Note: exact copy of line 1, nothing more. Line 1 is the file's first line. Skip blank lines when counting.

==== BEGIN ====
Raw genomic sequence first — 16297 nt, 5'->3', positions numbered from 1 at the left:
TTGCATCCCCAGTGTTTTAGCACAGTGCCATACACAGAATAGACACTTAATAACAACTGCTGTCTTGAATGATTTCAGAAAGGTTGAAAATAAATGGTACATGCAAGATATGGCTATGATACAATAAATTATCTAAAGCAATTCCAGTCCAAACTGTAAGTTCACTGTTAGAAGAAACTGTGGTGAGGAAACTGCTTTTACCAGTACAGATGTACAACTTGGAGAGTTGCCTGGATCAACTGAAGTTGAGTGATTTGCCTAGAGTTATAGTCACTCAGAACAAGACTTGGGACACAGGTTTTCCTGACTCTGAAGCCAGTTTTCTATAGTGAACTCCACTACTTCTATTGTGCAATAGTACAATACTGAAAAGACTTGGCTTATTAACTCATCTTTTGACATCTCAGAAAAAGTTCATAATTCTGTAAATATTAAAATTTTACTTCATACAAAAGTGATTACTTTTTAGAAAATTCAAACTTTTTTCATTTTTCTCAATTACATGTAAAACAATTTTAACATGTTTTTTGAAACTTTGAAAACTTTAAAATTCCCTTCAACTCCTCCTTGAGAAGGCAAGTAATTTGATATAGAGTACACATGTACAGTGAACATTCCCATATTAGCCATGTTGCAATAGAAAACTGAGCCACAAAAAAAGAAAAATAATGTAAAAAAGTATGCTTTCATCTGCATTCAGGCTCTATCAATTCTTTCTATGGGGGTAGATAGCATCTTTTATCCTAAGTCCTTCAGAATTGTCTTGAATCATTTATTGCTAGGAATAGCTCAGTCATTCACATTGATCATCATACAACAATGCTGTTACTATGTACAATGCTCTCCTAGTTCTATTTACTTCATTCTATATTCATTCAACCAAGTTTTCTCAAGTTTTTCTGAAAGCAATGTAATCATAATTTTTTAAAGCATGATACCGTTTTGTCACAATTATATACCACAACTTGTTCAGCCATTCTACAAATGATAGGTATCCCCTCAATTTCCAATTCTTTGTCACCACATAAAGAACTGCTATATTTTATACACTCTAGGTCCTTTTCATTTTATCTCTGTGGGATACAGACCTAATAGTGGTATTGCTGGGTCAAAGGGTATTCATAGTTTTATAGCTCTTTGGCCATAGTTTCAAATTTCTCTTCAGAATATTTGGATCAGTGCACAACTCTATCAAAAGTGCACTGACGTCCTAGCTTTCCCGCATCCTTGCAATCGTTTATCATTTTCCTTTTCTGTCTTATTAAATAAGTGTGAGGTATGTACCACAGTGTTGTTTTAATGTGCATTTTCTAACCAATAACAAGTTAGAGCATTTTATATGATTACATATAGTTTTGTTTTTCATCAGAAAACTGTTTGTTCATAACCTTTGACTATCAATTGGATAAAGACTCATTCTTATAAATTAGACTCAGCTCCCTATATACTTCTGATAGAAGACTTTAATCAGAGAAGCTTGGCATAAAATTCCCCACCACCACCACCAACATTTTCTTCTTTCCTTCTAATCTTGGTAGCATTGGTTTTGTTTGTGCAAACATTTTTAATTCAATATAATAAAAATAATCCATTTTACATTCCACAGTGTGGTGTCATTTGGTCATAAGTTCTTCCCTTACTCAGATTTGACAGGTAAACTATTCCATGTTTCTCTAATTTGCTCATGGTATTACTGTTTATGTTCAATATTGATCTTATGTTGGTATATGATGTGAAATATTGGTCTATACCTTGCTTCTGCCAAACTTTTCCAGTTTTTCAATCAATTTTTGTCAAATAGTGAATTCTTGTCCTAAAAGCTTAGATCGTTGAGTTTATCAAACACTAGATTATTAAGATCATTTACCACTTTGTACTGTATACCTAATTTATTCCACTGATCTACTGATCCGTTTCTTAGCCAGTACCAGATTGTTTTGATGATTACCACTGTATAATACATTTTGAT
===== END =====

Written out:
Raw genomic sequence first — 16297 nt, 5'->3', positions numbered from 1 at the left: